U.S. President Donald Trump is set to host chief executives of Detroit’s three big manufacturers for talks on Tuesday, according to the White House.
Chief executives from General Motors, Ford and Fiat Chrysler Automobiles (FCA) have been invited to dine with President Donald Trump for breakfast, where they are expected to discuss America’s manufacturing scene. The meeting of the ‘Detroit 3’ and a sitting U.S. President is the first since a July 2011 meeting, where Barack Obama pressed the manufacturers to almost double their showroom average fuel economy to 54.5mpg (23L/100km).
White House spokesperson Sean Spicer told the press that President Trump “looks forward to hearing their ideas about how we can work together to bring more jobs back to this industry.”
Donald Trump has in the recent past publicly threatened each of these manufacturers via Twitter for their outsourcing of production from the U.S. to Mexico. He has since proposed 35 per cent tariffs on vehicles imported from Mexico into the U.S.
The threats, on the surface at least, seem to have worked, with Ford announcing last month it was abandoning its plans for a $1.6 billion plant in Mexico, opting to instead invest in a $700 million factory in Michigan. Ford is, however, still planning to move the production of smaller cars in its lineup to Mexico, at an existing facility.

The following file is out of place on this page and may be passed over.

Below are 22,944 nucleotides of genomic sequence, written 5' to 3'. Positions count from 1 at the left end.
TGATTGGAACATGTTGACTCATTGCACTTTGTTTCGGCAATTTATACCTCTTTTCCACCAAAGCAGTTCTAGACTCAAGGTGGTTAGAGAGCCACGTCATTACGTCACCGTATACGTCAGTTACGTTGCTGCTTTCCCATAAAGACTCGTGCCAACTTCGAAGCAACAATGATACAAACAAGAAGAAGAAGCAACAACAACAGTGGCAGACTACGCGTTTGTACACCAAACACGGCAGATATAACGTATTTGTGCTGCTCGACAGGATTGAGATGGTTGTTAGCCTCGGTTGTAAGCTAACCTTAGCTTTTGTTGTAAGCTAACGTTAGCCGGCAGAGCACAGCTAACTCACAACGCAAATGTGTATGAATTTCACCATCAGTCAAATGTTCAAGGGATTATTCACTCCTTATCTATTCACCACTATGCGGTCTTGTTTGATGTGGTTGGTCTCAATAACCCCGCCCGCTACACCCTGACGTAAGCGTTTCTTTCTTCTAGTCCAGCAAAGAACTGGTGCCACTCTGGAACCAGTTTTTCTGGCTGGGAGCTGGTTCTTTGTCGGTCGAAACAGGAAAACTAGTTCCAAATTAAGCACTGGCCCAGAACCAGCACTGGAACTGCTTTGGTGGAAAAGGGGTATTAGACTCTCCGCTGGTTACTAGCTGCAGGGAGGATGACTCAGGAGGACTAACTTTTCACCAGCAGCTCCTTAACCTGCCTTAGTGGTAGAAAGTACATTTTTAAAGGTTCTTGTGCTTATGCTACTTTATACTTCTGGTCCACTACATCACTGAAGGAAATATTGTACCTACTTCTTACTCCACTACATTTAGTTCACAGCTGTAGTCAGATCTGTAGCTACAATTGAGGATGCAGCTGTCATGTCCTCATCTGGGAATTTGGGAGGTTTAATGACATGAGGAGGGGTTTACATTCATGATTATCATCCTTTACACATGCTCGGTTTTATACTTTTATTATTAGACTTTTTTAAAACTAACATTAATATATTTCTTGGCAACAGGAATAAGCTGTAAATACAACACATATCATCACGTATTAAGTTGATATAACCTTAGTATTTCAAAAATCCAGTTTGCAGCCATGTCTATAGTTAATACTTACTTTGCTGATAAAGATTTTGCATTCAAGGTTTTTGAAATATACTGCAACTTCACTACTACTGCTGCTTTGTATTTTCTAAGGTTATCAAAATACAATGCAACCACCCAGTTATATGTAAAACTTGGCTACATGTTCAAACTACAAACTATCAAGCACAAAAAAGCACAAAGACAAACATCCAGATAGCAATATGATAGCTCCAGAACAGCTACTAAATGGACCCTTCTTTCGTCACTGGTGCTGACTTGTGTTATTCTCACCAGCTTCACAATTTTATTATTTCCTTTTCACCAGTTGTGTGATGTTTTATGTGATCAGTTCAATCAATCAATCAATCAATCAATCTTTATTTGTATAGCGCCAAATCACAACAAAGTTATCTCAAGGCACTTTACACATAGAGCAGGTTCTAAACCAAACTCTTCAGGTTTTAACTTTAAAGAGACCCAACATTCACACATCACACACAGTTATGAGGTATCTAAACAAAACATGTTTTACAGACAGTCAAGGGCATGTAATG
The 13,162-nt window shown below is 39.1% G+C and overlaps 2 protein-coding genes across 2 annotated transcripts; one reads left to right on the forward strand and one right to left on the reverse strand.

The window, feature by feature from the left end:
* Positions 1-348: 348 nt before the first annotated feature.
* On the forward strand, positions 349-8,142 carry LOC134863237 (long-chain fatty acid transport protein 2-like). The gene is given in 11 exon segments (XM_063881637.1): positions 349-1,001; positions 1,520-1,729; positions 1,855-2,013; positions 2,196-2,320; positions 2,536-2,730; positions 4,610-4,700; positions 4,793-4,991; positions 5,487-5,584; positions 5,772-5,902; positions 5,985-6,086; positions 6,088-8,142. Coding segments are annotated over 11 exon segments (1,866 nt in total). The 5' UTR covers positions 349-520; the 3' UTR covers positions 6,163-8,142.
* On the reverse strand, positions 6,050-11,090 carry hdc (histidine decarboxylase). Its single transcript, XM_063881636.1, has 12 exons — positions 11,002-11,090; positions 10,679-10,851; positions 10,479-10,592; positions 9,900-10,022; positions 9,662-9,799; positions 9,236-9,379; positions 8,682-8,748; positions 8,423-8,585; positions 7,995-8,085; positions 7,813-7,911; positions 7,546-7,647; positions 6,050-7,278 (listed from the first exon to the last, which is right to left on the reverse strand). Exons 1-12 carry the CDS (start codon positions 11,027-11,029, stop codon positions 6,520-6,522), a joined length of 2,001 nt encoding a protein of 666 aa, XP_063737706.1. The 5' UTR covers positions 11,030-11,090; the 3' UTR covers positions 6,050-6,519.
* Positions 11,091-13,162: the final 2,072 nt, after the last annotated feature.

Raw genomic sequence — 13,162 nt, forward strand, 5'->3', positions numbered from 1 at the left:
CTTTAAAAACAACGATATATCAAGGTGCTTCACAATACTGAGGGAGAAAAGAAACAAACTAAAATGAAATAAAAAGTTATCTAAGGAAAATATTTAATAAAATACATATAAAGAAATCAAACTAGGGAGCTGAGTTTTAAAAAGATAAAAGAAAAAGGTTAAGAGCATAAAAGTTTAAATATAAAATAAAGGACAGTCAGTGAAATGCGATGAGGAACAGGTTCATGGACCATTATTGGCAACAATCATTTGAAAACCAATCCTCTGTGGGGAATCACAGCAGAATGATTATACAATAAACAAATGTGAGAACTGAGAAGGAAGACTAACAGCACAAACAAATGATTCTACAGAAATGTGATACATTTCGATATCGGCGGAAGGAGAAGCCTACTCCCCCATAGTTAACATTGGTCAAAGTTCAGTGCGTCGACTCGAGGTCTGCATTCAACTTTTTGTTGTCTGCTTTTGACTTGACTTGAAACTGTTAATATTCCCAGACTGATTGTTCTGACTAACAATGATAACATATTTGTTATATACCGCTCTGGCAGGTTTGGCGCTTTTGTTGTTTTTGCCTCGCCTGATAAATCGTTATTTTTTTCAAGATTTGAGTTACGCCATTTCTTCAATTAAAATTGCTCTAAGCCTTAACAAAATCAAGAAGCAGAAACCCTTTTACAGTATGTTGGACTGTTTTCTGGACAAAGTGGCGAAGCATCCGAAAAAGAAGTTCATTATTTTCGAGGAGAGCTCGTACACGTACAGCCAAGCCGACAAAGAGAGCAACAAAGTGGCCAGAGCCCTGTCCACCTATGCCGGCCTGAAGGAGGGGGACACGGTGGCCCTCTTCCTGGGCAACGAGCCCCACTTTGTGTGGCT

General Motors too followed suit, announcing a $1 billion investment into its existing factories, on top of a $2.9 billion investment announcement last year, accounting for the retainment of 1500 jobs, according to GM.
Fiat Chrysler also joined the party, earlier this month announcing a $1 billion investment to update two facilities in the Midwest of the U.S., creating up to 2000 jobs. FCA also teased the prospect of moving production of the Ram pickup from Mexico back to Michigan.
Photo credit: Gage Skidmore, Wikipedia